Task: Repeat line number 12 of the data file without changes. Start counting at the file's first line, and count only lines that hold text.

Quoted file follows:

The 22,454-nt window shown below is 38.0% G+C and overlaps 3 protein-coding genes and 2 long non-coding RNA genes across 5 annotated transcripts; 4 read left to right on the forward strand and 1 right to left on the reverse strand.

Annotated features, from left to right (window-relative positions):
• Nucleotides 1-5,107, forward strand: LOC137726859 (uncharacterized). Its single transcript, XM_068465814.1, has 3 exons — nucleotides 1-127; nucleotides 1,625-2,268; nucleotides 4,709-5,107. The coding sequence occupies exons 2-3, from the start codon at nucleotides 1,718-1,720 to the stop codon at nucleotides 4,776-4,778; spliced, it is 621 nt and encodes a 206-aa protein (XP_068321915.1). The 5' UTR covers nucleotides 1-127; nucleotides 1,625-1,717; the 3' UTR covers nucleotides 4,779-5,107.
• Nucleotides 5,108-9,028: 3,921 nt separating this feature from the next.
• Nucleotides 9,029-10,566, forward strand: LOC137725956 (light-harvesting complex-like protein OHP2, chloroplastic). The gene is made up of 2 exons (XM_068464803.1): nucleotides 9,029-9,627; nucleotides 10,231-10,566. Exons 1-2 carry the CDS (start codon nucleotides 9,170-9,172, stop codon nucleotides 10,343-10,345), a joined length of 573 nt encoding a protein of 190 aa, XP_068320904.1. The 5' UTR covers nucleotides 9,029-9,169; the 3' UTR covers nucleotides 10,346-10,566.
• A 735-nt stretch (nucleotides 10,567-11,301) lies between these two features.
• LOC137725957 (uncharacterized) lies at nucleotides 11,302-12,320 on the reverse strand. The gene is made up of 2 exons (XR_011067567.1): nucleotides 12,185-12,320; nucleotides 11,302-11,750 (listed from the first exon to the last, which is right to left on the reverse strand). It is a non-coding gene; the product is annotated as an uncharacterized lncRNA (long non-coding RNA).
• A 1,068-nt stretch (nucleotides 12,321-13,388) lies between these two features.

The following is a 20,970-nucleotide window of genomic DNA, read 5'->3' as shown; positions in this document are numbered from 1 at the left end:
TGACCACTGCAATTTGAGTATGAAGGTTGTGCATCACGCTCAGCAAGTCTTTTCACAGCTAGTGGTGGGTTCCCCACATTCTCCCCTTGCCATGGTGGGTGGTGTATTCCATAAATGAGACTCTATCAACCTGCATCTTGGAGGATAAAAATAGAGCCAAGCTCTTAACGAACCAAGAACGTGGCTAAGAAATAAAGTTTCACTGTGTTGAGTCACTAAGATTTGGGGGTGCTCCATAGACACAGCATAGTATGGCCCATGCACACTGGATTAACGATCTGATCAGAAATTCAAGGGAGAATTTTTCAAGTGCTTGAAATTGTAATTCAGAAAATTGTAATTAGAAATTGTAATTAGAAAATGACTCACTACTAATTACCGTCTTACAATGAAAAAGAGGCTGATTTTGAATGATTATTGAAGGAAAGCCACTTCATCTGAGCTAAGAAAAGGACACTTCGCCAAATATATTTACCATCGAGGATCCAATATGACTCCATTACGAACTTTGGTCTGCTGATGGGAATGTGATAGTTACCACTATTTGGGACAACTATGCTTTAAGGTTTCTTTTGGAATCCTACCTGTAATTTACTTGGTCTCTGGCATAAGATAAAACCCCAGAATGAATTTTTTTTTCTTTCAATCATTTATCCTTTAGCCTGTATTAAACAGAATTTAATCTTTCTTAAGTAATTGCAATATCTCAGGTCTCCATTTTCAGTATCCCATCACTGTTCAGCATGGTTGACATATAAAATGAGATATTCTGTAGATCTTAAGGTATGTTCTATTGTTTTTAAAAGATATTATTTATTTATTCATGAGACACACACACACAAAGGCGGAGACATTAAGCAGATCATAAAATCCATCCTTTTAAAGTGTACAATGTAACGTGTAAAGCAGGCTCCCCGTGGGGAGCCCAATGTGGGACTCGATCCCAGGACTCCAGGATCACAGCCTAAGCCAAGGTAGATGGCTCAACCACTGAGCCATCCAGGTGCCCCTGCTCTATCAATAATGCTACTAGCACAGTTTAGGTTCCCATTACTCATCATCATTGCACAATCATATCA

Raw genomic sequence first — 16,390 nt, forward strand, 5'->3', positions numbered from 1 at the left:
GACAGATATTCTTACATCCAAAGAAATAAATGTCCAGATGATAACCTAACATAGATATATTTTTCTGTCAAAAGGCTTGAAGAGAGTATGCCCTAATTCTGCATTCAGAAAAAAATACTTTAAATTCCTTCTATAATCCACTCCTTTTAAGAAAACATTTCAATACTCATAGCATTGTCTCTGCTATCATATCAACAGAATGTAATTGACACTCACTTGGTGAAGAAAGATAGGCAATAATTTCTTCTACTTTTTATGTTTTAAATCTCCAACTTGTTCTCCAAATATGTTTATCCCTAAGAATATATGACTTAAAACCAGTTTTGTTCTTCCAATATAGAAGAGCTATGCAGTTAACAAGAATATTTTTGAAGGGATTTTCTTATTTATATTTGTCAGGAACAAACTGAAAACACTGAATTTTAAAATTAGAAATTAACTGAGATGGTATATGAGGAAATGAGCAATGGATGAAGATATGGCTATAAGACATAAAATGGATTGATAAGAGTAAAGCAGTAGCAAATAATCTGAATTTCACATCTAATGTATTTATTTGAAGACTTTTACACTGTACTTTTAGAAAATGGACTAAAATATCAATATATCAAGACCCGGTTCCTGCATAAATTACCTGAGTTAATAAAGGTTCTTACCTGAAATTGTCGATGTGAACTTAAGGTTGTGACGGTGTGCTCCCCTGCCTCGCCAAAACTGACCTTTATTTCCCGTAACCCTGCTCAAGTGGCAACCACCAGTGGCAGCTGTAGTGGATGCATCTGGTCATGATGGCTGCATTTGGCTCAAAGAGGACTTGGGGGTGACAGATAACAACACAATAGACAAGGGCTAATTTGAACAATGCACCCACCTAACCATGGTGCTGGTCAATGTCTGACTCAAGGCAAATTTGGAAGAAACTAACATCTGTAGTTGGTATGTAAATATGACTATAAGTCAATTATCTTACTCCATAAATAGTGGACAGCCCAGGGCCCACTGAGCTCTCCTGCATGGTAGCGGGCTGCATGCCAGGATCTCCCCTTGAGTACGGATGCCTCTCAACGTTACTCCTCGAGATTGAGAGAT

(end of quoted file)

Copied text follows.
GACAGATATTCTTACATCCAAAGAAATAAATGTCCAGATGATAACCTAACATAGATATATTTTTCTGTCAAAAGGCTTGAAGAGAGTATGCCCTAATTCTGCATTCAGAAAAAAATACTTTAAATTCCTTCTATAATCCACTCCTTTTAAGAAAACATTTCAATACTCATAGCATTGTCTCTGCTATCATATCAACAGAATGTAATTGACACTCACTTGGTGAAGAAAGATAGGCAATAATTTCTTCTACTTTTTATGTTTTAAATCTCCAACTTGTTCTCCAAATATGTTTATCCCTAAGAATATATGACTTAAAACCAGTTTTGTTCTTCCAATATAGAAGAGCTATGCAGTTAACAAGAATATTTTTGAAGGGATTTTCTTATTTATATTTGTCAGGAACAAACTGAAAACACTGAATTTTAAAATTAGAAATTAACTGAGATGGTATATGAGGAAATGAGCAATGGATGAAGATATGGCTATAAGACATAAAATGGATTGATAAGAGTAAAGCAGTAGCAAATAATCTGAATTTCACATCTAATGTATTTATTTGAAGACTTTTACACTGTACTTTTAGAAAATGGACTAAAATATCAATATATCAAGACCCGGTTCCTGCATAAATTACCTGAGTTAATAAAGGTTCTTACCTGAAATTGTCGATGTGAACTTAAGGTTGTGACGGTGTGCTCCCCTGCCTCGCCAAAACTGACCTTTATTTCCCGTAACCCTGCTCAAGTGGCAACCACCAGTGGCAGCTGTAGTGGATGCATCTGGTCATGATGGCTGCATTTGGCTCAAAGAGGACTTGGGGGTGACAGATAACAACACAATAGACAAGGGCTAATTTGAACAATGCACCCACCTAACCATGGTGCTGGTCAATGTCTGACTCAAGGCAAATTTGGAAGAAACTAACATCTGTAGTTGGTATGTAAATATGACTATAAGTCAATTATCTTACTCCATAAATAGTGGACAGCCCAGGGCCCACTGAGCTCTCCTGCATGGTAGCGGGCTGCATGCCAGGATCTCCCCTTGAGTACGGATGCCTCTCAACGTTACTCCTCGAGATTGAGAGAT